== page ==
The Presidentialization of Spanish Democracy: Sources of Prime Ministerial Power in Post‐Franco Spain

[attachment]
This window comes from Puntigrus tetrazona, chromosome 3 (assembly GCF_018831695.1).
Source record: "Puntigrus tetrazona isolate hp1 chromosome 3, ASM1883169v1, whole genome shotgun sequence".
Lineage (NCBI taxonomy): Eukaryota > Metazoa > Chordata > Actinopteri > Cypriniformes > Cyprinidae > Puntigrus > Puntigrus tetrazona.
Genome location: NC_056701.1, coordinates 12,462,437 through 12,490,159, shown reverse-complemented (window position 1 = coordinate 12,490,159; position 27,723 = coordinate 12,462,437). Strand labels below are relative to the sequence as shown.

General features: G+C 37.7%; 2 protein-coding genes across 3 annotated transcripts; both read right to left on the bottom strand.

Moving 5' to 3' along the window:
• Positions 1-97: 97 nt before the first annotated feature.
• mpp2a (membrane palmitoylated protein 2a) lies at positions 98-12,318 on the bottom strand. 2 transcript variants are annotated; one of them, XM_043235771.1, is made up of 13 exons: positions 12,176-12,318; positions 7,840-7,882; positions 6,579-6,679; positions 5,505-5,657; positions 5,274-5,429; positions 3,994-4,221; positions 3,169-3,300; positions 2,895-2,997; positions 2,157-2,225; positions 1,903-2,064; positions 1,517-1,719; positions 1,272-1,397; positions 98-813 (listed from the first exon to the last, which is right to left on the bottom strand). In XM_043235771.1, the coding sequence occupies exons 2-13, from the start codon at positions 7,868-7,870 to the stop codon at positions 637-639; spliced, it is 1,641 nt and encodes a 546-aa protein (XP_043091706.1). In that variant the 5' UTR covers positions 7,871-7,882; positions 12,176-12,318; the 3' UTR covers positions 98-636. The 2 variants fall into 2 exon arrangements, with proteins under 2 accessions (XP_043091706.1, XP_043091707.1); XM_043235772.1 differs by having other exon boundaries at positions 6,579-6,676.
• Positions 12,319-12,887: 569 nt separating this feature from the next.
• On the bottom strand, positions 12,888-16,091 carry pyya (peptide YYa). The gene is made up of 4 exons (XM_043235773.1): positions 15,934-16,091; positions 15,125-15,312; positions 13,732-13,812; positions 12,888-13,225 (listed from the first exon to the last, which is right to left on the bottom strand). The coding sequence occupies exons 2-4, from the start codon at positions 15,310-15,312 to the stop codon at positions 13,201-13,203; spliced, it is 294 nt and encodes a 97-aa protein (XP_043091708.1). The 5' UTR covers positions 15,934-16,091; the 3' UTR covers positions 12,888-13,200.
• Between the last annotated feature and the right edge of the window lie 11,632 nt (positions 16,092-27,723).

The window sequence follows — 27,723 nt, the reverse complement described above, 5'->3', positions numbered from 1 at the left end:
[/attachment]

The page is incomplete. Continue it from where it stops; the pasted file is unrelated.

Spain is a good example of a formally parliamentary regime subject to presidentializing pressures. This chapter examines the foundations of this presidentialization, focusing on three broad areas: the formal constitutional framework and other institutional features stemming from the nature of the Spanish transition to democracy, the internal dynamics of Spanish political parties, and the dynamics of electoral competition. It shows that there are clear tendencies towards presidentialization in the Spanish political system, but also countervailing factors that to some extent redress the balance. There is no clear evidence of a gradual presidentialization of Spanish democracy over the post-Franco period, and the status and autonomy of Prime Ministers have fluctuated over time with no clear pattern or direction. This suggests that the key to explaining the degree of presidentialization of Spanish democracy lies in intra- and inter-party dynamics, and in the characteristics of leaders themselves. In conclusion, Spain has strongly ‘presidential’ tendencies, but its constitutional arrangements can also accommodate the reassertion of parliamentary power. In this sense, it has become quite a flexible institutional arrangement where political authority can shift in line with the unpredictable evolution of party politics.
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